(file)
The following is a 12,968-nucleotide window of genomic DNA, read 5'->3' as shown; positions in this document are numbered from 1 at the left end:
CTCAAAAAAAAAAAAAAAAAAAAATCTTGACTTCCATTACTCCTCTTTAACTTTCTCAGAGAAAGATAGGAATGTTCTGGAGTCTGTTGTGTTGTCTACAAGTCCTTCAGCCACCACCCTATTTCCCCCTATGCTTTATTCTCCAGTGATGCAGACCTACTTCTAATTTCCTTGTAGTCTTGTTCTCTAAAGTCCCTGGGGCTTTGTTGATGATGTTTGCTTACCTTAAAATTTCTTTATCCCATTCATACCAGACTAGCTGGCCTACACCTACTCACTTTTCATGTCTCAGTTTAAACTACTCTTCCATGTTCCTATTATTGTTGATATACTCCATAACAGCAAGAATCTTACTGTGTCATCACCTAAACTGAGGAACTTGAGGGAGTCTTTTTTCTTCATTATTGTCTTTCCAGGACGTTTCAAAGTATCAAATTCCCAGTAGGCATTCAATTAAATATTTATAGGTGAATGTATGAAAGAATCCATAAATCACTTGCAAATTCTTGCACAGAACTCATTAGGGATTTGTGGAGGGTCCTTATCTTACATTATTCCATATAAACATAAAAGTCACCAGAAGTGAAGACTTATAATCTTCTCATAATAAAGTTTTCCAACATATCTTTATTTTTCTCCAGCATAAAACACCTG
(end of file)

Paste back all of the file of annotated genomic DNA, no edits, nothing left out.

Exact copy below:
The following is a 12,968-nucleotide window of genomic DNA, read 5'->3' as shown; positions in this document are numbered from 1 at the left end:
CTCAAAAAAAAAAAAAAAAAAAAATCTTGACTTCCATTACTCCTCTTTAACTTTCTCAGAGAAAGATAGGAATGTTCTGGAGTCTGTTGTGTTGTCTACAAGTCCTTCAGCCACCACCCTATTTCCCCCTATGCTTTATTCTCCAGTGATGCAGACCTACTTCTAATTTCCTTGTAGTCTTGTTCTCTAAAGTCCCTGGGGCTTTGTTGATGATGTTTGCTTACCTTAAAATTTCTTTATCCCATTCATACCAGACTAGCTGGCCTACACCTACTCACTTTTCATGTCTCAGTTTAAACTACTCTTCCATGTTCCTATTATTGTTGATATACTCCATAACAGCAAGAATCTTACTGTGTCATCACCTAAACTGAGGAACTTGAGGGAGTCTTTTTTCTTCATTATTGTCTTTCCAGGACGTTTCAAAGTATCAAATTCCCAGTAGGCATTCAATTAAATATTTATAGGTGAATGTATGAAAGAATCCATAAATCACTTGCAAATTCTTGCACAGAACTCATTAGGGATTTGTGGAGGGTCCTTATCTTACATTATTCCATATAAACATAAAAGTCACCAGAAGTGAAGACTTATAATCTTCTCATAATAAAGTTTTCCAACATATCTTTATTTTTCTCCAGCATAAAACACCTG